Mobile privacy: lots of Big Brothers, little clarity

Yardena arar
By Yardena Arar

What do you call software that collects and sends information about you to its developers, advertisers, and others? On a desktop, we’re likely to name it spyware.

But on a cell phone, tablet, or other mobile device we call it an app — never realizing that it might be operating much like spyware.

As difficult as the issues surrounding privacy on a desktop computer can be, they’re virtually child’s play compared to the issues that arise with mobile devices — which, at the very least, must identify themselves to gain access to public Wi-Fi or cellular networks. Cellular devices do this through a unique identification number attached to every voice call or data request — an ID that networks store as long as your device is turned on, whether it’s in use or not.

The closest equivalents in the desktop space are tracking cookies, which we have the freedom to delete. “With mobile device identifiers, there’s no ability to delete or opt out,” says Ashkan Soltani, an online privacy consultant who recently testified (PDF file) about mobile privacy issues before the U.S. Senate Judiciary Subcommittee on Privacy, Technology and the Law.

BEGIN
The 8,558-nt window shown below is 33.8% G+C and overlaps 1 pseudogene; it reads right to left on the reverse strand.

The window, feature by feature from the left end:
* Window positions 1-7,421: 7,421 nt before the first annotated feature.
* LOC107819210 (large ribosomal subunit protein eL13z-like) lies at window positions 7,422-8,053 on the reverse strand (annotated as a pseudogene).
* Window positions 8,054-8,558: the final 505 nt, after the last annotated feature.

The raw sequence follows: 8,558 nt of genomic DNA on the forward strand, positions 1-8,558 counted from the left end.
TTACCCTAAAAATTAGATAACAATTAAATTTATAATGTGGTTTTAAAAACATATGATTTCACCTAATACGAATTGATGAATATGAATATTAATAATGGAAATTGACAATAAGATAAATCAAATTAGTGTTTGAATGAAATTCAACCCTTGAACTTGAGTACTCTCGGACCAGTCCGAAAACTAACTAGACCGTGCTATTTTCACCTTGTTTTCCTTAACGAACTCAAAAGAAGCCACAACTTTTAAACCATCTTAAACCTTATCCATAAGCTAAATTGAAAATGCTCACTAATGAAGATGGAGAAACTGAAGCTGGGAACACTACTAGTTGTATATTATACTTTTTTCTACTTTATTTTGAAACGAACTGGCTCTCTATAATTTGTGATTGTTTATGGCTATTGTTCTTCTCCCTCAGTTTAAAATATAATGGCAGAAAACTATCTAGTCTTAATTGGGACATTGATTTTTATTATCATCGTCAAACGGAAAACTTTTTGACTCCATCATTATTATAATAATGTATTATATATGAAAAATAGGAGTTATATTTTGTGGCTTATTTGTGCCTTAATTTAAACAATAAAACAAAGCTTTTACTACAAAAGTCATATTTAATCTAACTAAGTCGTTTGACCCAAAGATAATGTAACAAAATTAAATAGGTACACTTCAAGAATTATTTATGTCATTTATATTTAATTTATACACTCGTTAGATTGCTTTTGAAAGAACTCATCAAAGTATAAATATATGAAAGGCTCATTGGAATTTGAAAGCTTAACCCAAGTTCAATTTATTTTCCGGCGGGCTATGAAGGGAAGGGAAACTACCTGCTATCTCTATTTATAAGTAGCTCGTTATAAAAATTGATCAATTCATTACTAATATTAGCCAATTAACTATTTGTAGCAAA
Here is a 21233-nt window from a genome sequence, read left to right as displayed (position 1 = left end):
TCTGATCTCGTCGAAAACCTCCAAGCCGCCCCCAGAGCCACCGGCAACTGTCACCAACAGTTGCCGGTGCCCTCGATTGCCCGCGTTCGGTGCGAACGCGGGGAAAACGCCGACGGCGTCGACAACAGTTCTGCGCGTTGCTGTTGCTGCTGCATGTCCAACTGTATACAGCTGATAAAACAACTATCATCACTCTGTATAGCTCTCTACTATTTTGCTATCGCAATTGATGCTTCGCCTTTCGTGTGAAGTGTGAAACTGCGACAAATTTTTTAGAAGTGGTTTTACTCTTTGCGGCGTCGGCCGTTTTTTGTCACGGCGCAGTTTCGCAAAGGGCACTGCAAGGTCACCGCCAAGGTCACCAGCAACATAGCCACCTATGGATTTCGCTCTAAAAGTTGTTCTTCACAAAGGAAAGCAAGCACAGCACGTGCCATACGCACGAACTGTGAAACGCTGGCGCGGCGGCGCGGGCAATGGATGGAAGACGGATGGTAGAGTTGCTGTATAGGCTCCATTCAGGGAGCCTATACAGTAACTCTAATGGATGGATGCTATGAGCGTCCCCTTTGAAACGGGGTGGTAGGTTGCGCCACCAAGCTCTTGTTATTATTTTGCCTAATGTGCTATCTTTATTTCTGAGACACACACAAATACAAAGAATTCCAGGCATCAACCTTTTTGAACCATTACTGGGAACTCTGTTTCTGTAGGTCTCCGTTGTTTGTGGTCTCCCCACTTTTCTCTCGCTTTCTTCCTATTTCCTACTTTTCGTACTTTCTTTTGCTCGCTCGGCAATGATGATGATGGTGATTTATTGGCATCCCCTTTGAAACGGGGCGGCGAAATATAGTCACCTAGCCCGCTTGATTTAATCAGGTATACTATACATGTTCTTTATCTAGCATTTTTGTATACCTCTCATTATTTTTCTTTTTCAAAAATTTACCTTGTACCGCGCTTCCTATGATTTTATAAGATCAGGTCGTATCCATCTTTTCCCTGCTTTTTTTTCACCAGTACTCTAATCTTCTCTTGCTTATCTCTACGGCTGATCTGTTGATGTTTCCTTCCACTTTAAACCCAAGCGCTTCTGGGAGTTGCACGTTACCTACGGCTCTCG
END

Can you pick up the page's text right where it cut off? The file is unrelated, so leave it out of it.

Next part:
These unique identifiers give service providers — and many others — a powerful tool for tracking and recording your whereabouts. And although that history may be attached only to a number (not necessarily your name or other personal identification), Soltani said, a good researcher might be able to figure out your identity by cross-checking frequently visited locations — homes and workplaces, for example — against information in other databases. This information might then be used to send highly targeted marketing pitches, or it could be used for far more undesirable purposes.

How services use mobile devices to track you

You’ve probably seen those cop shows where suspects are tracked down by their cell’s proximity to cellular towers (or through GPS data on GPS-equipped devices). But geolocation technology doesn’t stop there. In his testimony, Soltani identified two additional means of pinpointing a mobile device’s whereabouts — both of which depend on databases maintained by little-known entities that also store information transmitted by the device.

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Yardena Arar

About Yardena Arar

Yardena Arar has written about technology for the New York Times, the Canadian Press, the Associated Press, and the Los Angeles Daily News. She was an editor at PC World magazine from 1996 to 2009, and is now a PC World contributing editor.